SAN DIEGO (Border Report) — About 80 percent of asylum-seekers who come to the United States are being rejected and sent back home, according to Luis Miranda, Assistant Secretary for Communications with the Department of Homeland Security.
“In general, most of the people who arrived in the United States during the last three years have been deported, expelled or returned to Mexico,” Miranda said during a video news conference on Wednesday afternoon.
He stated those who could not be immediately sent back face removal proceedings that can take years.
“Asylum-seekers are allowed to remain in the U.S. during the legal process but cannot obtain work permits,” he said.
Miranda also stressed that asylum is for those who have been persecuted, belong to vulnerable populations, or are discriminated against for their sexual orientation or preference, and religious or political beliefs.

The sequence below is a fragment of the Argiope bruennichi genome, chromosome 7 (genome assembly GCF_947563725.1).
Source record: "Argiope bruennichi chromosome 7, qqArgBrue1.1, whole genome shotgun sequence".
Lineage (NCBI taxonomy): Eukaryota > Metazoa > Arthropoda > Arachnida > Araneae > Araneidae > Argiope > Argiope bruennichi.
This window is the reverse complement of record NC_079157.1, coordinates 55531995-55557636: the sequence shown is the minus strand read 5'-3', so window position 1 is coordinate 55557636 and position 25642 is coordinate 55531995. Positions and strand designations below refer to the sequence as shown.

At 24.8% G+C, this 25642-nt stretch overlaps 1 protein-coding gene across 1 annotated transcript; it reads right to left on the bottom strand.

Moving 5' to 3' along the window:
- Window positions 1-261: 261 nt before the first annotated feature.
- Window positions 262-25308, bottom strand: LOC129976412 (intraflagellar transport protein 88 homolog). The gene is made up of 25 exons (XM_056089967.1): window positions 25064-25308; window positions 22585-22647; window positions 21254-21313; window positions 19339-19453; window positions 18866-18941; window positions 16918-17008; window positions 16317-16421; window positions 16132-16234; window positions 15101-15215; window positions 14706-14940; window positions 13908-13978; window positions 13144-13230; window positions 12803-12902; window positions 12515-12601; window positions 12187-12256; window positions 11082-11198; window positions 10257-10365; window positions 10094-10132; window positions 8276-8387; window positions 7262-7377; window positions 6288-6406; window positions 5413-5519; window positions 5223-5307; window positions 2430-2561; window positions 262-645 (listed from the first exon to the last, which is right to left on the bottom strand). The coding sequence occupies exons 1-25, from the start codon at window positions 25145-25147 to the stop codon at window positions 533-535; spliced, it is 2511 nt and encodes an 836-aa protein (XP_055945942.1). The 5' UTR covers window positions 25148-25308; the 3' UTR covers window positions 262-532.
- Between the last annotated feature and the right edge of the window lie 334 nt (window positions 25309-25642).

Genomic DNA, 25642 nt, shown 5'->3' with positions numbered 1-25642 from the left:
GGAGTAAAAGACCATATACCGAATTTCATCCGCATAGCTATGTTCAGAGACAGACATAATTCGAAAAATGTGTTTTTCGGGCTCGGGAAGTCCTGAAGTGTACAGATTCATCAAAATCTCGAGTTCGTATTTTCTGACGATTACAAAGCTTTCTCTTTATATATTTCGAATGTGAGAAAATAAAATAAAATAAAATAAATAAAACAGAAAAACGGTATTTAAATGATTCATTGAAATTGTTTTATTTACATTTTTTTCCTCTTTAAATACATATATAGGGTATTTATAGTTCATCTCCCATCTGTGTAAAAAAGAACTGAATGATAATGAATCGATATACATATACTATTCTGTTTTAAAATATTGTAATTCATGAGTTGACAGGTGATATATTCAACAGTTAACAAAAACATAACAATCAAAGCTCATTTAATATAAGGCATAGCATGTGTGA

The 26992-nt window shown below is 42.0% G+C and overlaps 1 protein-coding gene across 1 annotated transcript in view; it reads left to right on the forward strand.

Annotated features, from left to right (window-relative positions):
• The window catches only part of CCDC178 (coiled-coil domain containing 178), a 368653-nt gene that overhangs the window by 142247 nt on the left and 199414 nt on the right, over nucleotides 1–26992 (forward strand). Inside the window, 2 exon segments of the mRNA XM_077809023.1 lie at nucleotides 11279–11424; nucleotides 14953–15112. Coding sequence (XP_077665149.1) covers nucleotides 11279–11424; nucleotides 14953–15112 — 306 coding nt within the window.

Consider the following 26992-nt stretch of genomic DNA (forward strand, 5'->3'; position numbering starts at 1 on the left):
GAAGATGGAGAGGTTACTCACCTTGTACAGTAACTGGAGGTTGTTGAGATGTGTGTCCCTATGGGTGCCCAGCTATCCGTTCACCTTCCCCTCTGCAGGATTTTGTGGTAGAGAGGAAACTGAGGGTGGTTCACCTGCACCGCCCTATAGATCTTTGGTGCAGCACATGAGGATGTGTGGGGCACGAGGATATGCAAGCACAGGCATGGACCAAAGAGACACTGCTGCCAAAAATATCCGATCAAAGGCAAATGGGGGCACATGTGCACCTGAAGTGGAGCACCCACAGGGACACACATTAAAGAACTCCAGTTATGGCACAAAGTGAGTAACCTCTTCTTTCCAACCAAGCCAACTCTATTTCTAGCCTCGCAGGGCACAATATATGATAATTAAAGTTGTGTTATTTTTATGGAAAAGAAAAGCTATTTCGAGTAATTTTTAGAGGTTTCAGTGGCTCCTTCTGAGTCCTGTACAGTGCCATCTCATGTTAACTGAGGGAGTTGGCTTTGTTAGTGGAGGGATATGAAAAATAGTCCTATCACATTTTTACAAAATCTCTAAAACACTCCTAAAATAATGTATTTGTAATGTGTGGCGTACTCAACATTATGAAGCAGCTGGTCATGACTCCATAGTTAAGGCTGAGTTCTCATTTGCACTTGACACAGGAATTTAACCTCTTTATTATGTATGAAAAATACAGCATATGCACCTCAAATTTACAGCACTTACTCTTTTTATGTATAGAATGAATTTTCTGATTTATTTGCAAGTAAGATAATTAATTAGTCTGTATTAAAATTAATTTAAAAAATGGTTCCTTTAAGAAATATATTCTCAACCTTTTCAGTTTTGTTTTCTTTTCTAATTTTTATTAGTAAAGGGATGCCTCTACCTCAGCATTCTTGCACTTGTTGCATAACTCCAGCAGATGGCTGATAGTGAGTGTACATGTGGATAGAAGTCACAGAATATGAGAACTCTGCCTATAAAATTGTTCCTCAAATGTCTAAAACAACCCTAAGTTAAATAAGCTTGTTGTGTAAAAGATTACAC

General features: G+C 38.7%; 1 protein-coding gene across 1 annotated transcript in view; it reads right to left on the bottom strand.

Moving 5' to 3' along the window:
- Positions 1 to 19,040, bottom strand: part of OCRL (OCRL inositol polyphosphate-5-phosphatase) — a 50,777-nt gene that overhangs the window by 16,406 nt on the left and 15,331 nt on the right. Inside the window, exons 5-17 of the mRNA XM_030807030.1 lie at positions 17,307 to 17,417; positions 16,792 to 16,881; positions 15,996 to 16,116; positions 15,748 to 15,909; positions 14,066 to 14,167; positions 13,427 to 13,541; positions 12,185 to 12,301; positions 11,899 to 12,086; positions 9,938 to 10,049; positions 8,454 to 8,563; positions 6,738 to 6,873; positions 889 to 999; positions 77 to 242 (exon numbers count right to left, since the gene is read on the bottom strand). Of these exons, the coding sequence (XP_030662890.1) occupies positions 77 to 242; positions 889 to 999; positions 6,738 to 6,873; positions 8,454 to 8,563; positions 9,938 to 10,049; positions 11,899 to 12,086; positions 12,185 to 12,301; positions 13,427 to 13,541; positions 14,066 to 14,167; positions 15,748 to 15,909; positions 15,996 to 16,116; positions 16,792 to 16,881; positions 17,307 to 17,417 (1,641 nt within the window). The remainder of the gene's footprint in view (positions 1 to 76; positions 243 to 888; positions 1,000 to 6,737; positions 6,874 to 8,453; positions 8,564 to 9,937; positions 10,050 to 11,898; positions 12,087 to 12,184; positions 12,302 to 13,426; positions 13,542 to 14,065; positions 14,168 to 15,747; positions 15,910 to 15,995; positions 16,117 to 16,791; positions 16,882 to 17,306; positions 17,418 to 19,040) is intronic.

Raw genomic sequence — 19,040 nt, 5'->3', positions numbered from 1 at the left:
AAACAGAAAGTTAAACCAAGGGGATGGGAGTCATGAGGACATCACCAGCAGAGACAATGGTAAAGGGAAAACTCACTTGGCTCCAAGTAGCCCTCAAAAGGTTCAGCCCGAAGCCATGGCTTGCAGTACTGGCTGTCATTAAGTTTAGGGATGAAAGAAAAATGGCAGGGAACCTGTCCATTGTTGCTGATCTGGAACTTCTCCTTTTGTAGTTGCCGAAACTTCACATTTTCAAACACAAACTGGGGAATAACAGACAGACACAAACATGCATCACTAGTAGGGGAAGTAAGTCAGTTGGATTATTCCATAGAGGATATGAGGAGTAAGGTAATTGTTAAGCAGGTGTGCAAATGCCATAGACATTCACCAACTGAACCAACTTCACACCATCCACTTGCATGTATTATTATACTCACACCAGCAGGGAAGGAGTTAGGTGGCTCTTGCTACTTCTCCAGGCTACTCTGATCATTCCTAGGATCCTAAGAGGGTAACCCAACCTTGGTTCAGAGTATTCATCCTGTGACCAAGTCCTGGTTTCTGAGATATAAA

“It has to be a direct persecution,” he said. “Asylum doesn’t exist for those fleeing or traveling for economic reasons or due to general violence where they live. Asylum is determined by the courts, and it varies depending on the case.”
Miranda said although work permits aren’t necessarily granted, people whose case are making their way through the courts can request one.
“But they can’t get any government aid,” he said. “The CBP One app will continue to function as the way to set up appointments for initial interviews and screenings.”
These appointments allow migrants to enter the U.S. at ports of entry to begin their asylum claims.
If they can prove they have a credible case, they are allowed to stay north of the border and given court dates to start the legal case.
Miranda said unless a judge grants asylum, those who unlawfully cross the border between ports of entry will not qualify for work permits and will not receive government assistance or access to public-help programs.